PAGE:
The average dwell time for containers at the Ports of Los Angeles and Long Beach, Kulish also reports, “has stretched to six days, according to port officials.”

Not So Bold Bold Moves

Add the days ships are waiting to get unloaded to the number of days containers are stuck at the ports, and you have an average of 17 days shippers are waiting from the time a ship initially arrives with their cargo to when that cargo leaves the Ports of Los Angeles and Long Beach.

Hopefully, the Port of Long Beach’s initiative will help with that some, but there are many factors causing congestion at the ports, including continued COVID restrictions on dockworkers.

It’s good to see the Port of Long Beach taking a step toward fighting the congestion happening there, but why wait through a year of congestion before starting a pilot program like this? What other initiatives can the ports utilize to fight congestion? Can extended gate hours happen at all the terminals? At the Port of Los Angeles too? Are there any ideas beyond increasing gate hours? Are there any COVID restrictions that could be examined to see if they are unnecessarily slowing operations? Are there efficiency experts being brought in to look for ways to improve the situation? Are other industry experts being invited to consult and cooperate on fighting congestion?

There are some positive answers to the questions I just asked. There is some consultation happening, and the ports are moving to improve congestion. But at about the same pace cargo moves through the ports right now. If that fast. Last week, the Ports of Los Angeles and Long Beach issued a joint press release that they opened with:

Today, after consultation with multiple supply chain stakeholders and the U.S. Department of Transportation, the ports of Long Beach and Los Angeles announced bold new measures to improve freight movement and reduce delays through the ports as they continue to experience record volumes.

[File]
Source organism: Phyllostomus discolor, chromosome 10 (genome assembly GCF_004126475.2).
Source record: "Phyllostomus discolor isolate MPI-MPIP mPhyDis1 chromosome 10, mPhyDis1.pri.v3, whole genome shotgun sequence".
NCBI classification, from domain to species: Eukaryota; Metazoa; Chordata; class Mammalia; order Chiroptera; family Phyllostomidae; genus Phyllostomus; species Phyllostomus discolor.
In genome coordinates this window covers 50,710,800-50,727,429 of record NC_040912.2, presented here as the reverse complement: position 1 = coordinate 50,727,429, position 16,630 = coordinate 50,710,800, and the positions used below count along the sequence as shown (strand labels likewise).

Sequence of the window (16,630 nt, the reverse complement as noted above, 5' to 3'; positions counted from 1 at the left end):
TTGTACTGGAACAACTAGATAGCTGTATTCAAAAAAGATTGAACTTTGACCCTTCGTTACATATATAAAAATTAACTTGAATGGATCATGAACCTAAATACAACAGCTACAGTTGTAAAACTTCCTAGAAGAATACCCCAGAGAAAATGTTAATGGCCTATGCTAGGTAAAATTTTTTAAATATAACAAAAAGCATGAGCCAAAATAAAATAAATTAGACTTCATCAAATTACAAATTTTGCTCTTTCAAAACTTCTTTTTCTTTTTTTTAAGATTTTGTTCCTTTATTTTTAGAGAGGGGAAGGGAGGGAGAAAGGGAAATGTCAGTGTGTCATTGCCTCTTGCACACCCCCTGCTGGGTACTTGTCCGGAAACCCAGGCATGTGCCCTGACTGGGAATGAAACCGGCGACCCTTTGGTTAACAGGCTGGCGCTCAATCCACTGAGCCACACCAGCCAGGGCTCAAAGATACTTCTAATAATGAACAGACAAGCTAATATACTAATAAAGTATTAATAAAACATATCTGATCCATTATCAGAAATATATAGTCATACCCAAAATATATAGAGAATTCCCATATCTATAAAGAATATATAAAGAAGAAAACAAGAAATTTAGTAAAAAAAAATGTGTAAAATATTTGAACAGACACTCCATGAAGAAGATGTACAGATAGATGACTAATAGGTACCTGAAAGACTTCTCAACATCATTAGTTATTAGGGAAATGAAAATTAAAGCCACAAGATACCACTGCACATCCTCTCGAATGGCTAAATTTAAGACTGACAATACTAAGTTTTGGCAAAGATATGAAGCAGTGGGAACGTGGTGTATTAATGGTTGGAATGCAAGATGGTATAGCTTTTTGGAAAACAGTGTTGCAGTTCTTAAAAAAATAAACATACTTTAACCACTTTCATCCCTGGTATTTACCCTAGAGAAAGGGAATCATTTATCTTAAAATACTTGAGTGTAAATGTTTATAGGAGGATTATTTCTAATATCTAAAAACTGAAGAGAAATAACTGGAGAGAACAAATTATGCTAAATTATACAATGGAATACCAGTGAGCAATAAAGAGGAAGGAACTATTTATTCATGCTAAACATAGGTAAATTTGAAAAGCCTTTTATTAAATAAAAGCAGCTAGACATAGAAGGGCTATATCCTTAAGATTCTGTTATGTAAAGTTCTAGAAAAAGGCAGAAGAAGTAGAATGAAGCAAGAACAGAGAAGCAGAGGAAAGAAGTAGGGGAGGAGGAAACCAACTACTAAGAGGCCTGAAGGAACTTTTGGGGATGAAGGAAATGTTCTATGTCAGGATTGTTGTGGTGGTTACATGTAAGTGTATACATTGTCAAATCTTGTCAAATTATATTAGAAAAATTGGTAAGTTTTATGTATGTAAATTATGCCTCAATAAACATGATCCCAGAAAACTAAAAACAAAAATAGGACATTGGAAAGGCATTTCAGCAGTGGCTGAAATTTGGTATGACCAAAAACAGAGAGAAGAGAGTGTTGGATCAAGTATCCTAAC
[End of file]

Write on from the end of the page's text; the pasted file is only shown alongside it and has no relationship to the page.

Bold is an awfully strong word. The biggest item in the press release was that there will be extended gate hours. In addition to the Port of Long Beach late night gate initiative discussed above, the Port of Los Angeles will be testing out opening up weekend gates. Frankly, an elementary student could come up with that idea.

Additionally, “both ports have called on marine terminal operators to incentivize the use of all available gate hours, especially night gates, to reduce congestion and maximize cargo throughput capacity.” Yes, I know, that’s not an actual action but a call to action for others to possibly take.

Probably the boldest thing in the press release was how profusely it thanked the Biden-Harris Administration. I’m sure it was to score political points, but I’m not sure linking the administration to one more disaster helps. Then again, with Afghanistan, the southern border crisis, unconstitutional mandates, out of control spending and money printing, eviction moratorium that Biden admitted was probably unconstitutional when he signed it, inflation, and, well, you get the point. What’s one more disaster to this administration?

My favorite part of the press release is the following line:

In addition to expanded hours and incentivized reservation priority, the ports urge terminals and the trucking community to consider other corrective measures.

In other words, see what you can come up with, terminals and truckers. The initial draft probably said it that way but replaced the “tr” with an “f”.

It makes you think the experts are probably right with their predictions that this congestion will last well into 2022.